Regards of whether you’re traveling with someone or solo, it’s important to share your travel plans with a few trusted friends and family members.
It is a smart safety travel tip to ensure that someone is aware of your whereabouts, God forbid if something were to happen to you.
I don’t want to seem like I am scaring you but letting someone know where you are is important- let them know which hotel/hostel you’re staying at plus their contact details so they can easily get in touch with you in cases where they can’t reach you on your personal contacts.
5. Move with copies of your travel documents and identification.
This might seem like a known fact but you’ll be surprised by how many travelers overlook this. Always carry a photocopy of your passport. On top of that, note down the location of your hotel/hostel on a piece of paper in case you were to lose your phone. On the same note, include details of emergency / next of kin contacts that can easily be contacted in case you’re in trouble.
Again I don’t mean to scare you, but since staying safe while traveling is paramount, it is better to take precautions- better safe than sorry, right?
6. Get travel insurance
For some travelers, travel insurance might seem like a ripoff but the time your $1000 dollars camera gets robbed is when you’ll realize how much important and cheaper travel insurance is. Having travel insurance doesn’t mean that you’ll be careless with your valuables but it gives you confidence knowing that your items are insured and if anything was to happen, insurance can cover it.
Confused about which travel insurance to opt for, World nomads insurance is highly recommended by many travelers and you can easily apply for it online regardless of where you are at that moment.
Insuring your valuables is not enough, make sure you insure yourself as well by obtaining health insurance. In some countries, it might be hard to access health care as a foreigner if you don’t have health insurance. So, to avoid all that trouble if you, unfortunately, fall sick or get injured, get yourself health insurance before you travel abroad. Get a quote by filling out the form below.
7. Be aware of the common travel scams
There are some travel scams that are almost everywhere in the world. Even though they are known worldwide, if you don’t know them individually, you’re likely to get taken advantage of.
Here are some of the common travel scams worldwide that you should look out for.
- A taxi driver using a longer route to charge you more. To avoid this, make sure you know where you’re going or follow the route using maps.
- Beggars on the streets. With this, most people stage kids, the lame or a woman carrying a child so that you feel sympathy and give them money. This is very common in Africa and some parts of Asai.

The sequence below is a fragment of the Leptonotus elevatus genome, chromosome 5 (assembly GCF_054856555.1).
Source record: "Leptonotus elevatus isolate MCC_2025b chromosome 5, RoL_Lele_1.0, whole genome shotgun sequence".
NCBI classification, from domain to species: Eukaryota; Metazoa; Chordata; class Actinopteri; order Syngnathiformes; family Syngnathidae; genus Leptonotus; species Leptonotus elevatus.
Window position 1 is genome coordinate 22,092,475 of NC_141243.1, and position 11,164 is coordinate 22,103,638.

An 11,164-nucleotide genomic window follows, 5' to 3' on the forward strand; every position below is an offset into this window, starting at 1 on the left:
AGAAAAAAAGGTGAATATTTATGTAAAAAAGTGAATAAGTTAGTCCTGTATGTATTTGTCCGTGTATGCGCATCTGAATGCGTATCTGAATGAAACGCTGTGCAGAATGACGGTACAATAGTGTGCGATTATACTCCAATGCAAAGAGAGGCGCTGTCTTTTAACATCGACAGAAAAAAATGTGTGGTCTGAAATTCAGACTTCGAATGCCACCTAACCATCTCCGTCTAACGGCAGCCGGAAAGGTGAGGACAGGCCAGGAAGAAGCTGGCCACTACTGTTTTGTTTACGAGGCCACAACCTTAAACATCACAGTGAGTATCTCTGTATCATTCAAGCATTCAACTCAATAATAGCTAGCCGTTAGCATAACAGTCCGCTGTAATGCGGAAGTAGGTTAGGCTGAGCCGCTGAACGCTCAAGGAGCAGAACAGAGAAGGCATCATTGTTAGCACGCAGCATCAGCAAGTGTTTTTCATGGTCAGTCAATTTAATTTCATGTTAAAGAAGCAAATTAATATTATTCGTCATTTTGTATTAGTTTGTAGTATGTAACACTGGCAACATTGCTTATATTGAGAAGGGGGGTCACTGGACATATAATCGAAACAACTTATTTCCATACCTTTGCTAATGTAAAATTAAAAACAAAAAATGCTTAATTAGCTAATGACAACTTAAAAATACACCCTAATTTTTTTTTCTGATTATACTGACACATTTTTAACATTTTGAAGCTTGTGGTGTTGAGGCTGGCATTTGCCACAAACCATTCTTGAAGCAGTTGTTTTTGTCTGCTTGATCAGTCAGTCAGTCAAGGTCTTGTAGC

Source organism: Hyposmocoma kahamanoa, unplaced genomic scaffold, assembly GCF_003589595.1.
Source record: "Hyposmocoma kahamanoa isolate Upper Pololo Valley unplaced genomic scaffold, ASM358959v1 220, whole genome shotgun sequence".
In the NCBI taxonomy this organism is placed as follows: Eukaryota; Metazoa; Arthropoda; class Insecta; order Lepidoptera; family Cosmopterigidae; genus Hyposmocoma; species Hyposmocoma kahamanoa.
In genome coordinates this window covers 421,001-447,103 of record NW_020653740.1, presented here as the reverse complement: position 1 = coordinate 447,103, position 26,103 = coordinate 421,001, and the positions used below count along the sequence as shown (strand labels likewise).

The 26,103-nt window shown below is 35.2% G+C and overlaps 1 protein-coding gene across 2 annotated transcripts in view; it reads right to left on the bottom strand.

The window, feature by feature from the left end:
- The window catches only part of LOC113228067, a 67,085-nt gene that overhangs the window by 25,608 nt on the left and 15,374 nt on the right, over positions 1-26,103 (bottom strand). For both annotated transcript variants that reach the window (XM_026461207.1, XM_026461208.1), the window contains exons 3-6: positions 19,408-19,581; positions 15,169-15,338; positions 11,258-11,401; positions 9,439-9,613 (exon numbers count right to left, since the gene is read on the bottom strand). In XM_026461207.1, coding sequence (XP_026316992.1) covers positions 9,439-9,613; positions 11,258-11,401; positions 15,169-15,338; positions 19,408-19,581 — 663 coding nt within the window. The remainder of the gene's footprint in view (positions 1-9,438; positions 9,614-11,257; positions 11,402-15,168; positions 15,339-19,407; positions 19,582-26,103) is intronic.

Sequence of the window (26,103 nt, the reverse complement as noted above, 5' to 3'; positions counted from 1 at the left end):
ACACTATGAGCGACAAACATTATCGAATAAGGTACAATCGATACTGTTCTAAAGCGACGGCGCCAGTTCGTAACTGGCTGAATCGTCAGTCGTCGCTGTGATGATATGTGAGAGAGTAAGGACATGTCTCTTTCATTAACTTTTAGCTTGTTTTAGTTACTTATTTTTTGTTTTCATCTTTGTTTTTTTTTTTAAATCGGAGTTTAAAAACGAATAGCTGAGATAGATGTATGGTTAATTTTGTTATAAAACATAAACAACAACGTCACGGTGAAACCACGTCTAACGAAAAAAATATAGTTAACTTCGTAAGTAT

- A friendly local who knows the best and cheapest shops around town. This will start by a local approaching you especially if you’re near a shopping center, he/she will convince you that he knows the best shops with good quality items and he/she can help you bargain for the local price. But instead, he will end up taking you to his own shop where the items might be of poor quality and extremely expensive. How to avoid this is to be able to read between the lines and try to go shopping on your own and use your bargaining skills instead of relying on other people.
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8. Find out the location of your country’s embassy in the country you’re traveling to. (if there’s one)
One of the best ways to stay safe while traveling is to find out where your home embassy is as they’re likely to care more about your safety in a foreign land.
Knowing their location is not enough, note down their phone numbers to easily contact them should you get in any kind of trouble that might require their assistance.
9. Don’t be big-headed; obey the laws of the country you’re visiting.
I’ve heard of some travelers that got in trouble in a foreign country because they refused to follow the laws of the country.
I am sure you wouldn’t want someone to come to your house and start breaking the rules you set.
It’s kinda the same here, even if you don’t believe in some of the laws in that country, obey them not to get on the wrong side of the law. If you’re an obedient and respectful person, this shouldn’t be hard at all.
10. Register your travel plans with your government.
This might sound irrelevant to you but it is actually a great tip to stay safe while traveling.
This helps in case a tragedy occurs in the area you visiting, your government will try to look for you to make sure you’re safe.
Even if you don’t support the government in leadership, this is mostly to your benefit as you’ll have a bigger organ looking out for you.
Also, if you’re an American national, you can register with the Smart Travel Enrollment program which will always update you on all the safety conditions of the destination you’re in and they can easily get in touch with you if there are any disasters arising.
11. Trust your instincts.
While traveling, if something doesn’t feel right, just move on. If walking at night in a remote area doesn’t feel right ( which shouldn’t actually) then don’t do it. Instead of regretting it later on, trust your gut and follow it- the good news is that your gut is always right in most cases.